Plant cell walls are rigid and strong due to the cellulose microfibrils that form a mesh-like network. This network provides structural support and protects the plant from mechanical forces and environmental stressors. Both types of cell walls are important for cell protection.

Absorptive Structures of Fungal Species vs. Plant Species

Fungi and plant species have distinct structures that aid in their absorption of nutrients. Fungal species absorb nutrients via absorptive hyphae, which are specialized branches of the fungal mycelium that contain enzymes to break down organic matter.

Hyphae can enter soil and wood for nutrients. Plants absorb nutrients through root hairs. Some fungi form symbiotic relationships with plants or algae, called mycorrhizae. Fungi send hyphae into the plant or algal partner for exchange. Both fungi and plants need absorptive structures for survival.


Fungi are a unique form of life in that they are not classified as either plants or animals, but rather exist in their distinct kingdom. Fungi have many beneficial roles in the environment, such as breaking down organic matter, helping with nutrient cycling, and forming symbiotic relationships with other organisms. In particular, fungi play a key role in arbuscular mycorrhizal (AM) relationships with plants and algae.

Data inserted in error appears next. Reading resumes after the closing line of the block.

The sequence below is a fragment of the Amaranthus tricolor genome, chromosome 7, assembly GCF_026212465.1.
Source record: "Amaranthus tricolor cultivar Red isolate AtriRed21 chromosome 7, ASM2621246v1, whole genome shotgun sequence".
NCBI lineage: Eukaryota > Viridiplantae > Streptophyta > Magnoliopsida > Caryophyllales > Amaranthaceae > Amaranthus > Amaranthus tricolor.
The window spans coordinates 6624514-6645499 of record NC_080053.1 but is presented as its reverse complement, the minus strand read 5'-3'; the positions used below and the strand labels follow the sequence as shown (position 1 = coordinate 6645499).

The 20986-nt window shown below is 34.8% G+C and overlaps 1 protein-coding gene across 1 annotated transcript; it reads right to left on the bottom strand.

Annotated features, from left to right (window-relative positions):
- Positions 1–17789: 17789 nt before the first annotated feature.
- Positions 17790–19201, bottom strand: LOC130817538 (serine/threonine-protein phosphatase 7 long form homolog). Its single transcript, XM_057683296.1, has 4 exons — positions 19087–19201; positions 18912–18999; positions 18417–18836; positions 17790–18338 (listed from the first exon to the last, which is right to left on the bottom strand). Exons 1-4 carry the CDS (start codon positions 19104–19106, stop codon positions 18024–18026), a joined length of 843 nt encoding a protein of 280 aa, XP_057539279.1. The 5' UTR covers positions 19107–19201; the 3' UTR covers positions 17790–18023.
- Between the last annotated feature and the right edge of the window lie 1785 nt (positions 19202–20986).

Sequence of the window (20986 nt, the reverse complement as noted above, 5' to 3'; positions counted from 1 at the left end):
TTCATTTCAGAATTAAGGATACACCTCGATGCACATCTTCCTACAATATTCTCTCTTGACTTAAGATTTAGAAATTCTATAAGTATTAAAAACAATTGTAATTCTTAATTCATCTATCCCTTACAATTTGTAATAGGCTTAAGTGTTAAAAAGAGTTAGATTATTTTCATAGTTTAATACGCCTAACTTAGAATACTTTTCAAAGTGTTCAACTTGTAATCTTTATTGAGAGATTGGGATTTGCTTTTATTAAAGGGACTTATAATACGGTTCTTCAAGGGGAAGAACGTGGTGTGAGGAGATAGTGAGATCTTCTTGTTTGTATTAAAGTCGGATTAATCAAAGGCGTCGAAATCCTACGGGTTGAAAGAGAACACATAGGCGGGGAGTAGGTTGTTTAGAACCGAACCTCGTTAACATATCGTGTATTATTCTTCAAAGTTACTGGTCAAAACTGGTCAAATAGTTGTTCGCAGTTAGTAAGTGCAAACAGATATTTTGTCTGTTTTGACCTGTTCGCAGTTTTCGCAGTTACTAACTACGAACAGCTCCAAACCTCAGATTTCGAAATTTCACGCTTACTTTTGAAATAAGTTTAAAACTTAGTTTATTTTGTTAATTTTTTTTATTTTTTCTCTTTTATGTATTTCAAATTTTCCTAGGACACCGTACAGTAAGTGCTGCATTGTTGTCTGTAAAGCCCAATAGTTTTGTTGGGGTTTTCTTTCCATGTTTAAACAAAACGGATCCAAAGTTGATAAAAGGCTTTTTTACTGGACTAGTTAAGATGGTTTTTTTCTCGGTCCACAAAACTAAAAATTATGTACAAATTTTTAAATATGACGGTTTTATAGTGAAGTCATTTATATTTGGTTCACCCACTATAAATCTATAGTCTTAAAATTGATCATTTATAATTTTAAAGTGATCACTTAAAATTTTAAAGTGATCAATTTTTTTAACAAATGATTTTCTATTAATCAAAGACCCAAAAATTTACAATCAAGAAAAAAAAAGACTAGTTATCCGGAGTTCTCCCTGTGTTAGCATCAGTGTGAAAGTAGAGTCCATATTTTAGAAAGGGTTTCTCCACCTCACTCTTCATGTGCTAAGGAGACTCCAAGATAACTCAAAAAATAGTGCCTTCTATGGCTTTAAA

The AM fungus lives on the roots of its partner, increasing surface area for minerals through cortical cells. In exchange, the plant or alga provides the fungus with secondary metabolites from photosynthesis. This partnership helps both partners maintain healthy nutrient status and tolerate environmental stresses. Fungi play a vital role in the development and survival of plants and algae through these partnerships.

Interaction with Other Organisms

Fungi are highly interactive with other organisms, forming relationships to ensure their survival. Fungi can form mutualistic partnerships with other organisms, such as plants and algae. In these partnerships, the fungus colonizes the roots of its partner and helps promote the uptake of minerals by increasing the surface area of roots through cortical cells.

The partner fungus receives secondary metabolites from photosynthesis in exchange for its service. This is known as an arbuscular mycorrhizel (AM) relationship, which is crucial for both partners’ nutrient status and environmental stress tolerance. Fungi also help with nutrient cycling, breaking down organic matter, and providing soil structure support. Their interactions with other organisms provide essential benefits, making fungi an important part of our environment. This is our final reason fungi are not plants: the best available molecular evidence demonstrates fungi are more closely related to animals than plants.